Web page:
In his essay “Getting Right with Lincoln,” David Donald noted that by the early part of the twentieth century, Lincoln had become so popular that the Republican Party lost its monopoly on appropriating him for political purposes. The desire to “get right with Lincoln” afflicted a wide range of political groups from prohibitionists to Communists to Dixiecrats. Donald concluded it was Lincoln’s “essential ambiguity” that enabled so many diverse groups to lay claim to his legacy. In the first book-length overview of Lincoln’s health since Milton Shutes’s 1933 work Lincoln and the Doctors, Glenna R. Schroeder-Lein’s Lincoln and Medicine identifies a phenomenon that could be described as the medical equivalent of “Getting Right with Lincoln,” though it might be better termed “Getting Ill with Lincoln.” Schroeder-Lein offers a clear, concise, yet thorough analysis of a variety of medical topics related to Lincoln and his family. If Lincoln’s ambiguity was a key in explaining why so many political groups have claimed him, Schroeder-Lein’s work chronicles the extent to which a host of diseases and ailments have been attributed to him due to a desire to associate a particular illness with someone of Lincoln’s exalted stature.

The problem, as Schroeder-Lein notes throughout her book, is that available evidence does not permit definitive conclusions regarding the health of Lincoln, his wife, and their children, but this ambiguity has not prevented the offering of a host of ex post facto diagnoses. Schroeder-Lein begins by discussing Lincoln’s early years and concludes that he enjoyed a relatively healthy childhood. Though he was kicked in the head by a horse at age nine, Lincoln did not suffer any long-term effects from this injury. Schroeder-Lein discusses the two most prominent bouts with depression that Lincoln endured. The first was in 1835, following the death of Ann Rutledge, and the second during the winter of 1840–41. While Schroeder-Lein does not believe there is a definitive single explanation for the cause of this second episode, she is convinced that Lincoln “clearly suffered from depression or melancholy long before his marriage, as well as during it,” but regardless of what caused this condition, Lincoln seemed to have handled it well (5). Despite William H. Herndon’s claim that Lincoln contracted syphilis after visiting a prostitute, Schroeder-Lein does not believe there is sufficient evidence to support this assertion.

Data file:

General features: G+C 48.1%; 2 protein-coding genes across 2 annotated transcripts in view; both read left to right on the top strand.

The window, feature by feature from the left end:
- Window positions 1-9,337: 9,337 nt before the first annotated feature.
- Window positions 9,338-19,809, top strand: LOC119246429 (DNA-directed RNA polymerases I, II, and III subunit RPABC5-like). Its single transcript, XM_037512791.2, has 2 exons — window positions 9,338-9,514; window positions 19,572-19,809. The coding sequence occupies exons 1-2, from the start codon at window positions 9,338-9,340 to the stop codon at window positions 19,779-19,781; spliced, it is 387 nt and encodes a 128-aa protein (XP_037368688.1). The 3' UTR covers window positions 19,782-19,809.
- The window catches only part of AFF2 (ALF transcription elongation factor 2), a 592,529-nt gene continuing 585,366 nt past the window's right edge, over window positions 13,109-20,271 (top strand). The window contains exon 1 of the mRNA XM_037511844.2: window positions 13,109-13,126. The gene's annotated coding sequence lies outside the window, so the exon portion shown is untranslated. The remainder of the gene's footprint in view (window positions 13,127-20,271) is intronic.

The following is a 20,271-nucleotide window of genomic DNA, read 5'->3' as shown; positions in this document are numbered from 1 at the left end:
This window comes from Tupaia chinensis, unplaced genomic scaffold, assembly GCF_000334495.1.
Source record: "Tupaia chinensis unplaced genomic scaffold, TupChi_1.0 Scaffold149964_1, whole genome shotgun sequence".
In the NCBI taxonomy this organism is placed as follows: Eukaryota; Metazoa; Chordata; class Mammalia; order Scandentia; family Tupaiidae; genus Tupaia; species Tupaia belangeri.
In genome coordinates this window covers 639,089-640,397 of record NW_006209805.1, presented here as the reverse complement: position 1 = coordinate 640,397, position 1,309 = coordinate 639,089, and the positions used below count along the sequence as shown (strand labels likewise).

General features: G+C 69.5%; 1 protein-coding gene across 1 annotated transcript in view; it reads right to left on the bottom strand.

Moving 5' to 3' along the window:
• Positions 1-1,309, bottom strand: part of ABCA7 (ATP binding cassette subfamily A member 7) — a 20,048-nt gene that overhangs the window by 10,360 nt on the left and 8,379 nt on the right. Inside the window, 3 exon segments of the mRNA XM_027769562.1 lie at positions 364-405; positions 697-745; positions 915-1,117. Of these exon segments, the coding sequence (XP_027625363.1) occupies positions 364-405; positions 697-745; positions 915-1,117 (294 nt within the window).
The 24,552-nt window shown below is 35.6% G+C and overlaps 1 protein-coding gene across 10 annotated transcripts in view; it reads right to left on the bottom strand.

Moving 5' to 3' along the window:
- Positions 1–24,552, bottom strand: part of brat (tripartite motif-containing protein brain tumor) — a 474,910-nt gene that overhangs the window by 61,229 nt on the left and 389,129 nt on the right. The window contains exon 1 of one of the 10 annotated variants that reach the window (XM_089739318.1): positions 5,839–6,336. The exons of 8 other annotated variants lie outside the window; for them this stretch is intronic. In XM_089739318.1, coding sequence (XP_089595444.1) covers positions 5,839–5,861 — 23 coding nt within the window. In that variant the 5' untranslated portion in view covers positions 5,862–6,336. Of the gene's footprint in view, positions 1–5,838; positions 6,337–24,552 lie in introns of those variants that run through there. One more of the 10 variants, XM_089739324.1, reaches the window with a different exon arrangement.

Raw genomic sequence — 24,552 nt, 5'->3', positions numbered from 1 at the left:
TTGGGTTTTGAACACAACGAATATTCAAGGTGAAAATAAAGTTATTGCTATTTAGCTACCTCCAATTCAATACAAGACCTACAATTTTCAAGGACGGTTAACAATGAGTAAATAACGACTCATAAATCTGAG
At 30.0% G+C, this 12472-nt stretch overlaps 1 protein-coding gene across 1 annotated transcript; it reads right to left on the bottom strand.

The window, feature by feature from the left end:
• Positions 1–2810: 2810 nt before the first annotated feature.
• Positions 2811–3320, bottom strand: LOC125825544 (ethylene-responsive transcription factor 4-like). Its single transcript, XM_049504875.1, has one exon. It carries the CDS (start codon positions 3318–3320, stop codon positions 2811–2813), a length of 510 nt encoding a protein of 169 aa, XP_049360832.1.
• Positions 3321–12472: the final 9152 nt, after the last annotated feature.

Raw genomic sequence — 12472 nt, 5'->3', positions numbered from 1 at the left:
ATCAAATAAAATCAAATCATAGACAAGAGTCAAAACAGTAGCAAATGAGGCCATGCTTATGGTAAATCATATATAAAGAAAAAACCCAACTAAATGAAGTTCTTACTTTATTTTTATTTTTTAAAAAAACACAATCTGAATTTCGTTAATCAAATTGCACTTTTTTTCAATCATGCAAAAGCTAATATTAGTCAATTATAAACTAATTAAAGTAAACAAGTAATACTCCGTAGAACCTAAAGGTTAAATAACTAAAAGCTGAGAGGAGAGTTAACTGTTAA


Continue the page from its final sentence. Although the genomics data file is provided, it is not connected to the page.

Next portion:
Notwithstanding the relatively short length of her work, Schroeder-Lein is comprehensive in covering a variety of medical issues related to Lincoln’s life. Lincoln’s health prior to and during his presidency, his visits to sick and wounded soldiers, support for sanitary fairs, interactions with both civilian and military medical personnel, and assassination are all discussed. While Lincoln took blue mass pills as a purgative, Schroeder-Lein is skeptical of the claim that he developed mercury poisoning as a consequence of this medication, for it is not clear how long he took the pills, how frequently he used them, when he stopped taking them, or the precise composition of them. Lincoln’s eating habits were irregular, and the long hours and stress of the job undoubtedly took a toll. He fainted from overwork, had malaria during the summer of 1861, and suffered from either varioloid (a mild form of smallpox) or perhaps full-blown smallpox at the end of 1863. Lincoln and the First Lady visited soldiers in hospitals, and the evidence suggests that both did so out of genuine concern and not solely out of desire to look good in the newspapers. Lincoln donated important autograph documents to sanitary fairs and, though he rarely left Washington, he attended sanitary fairs in Baltimore and Philadelphia. Schroeder-Lein defends the doctors who cared for Lincoln on the night of the assassination and points out that the gunshot wound was so severe that nothing at the time could have been done to save his life.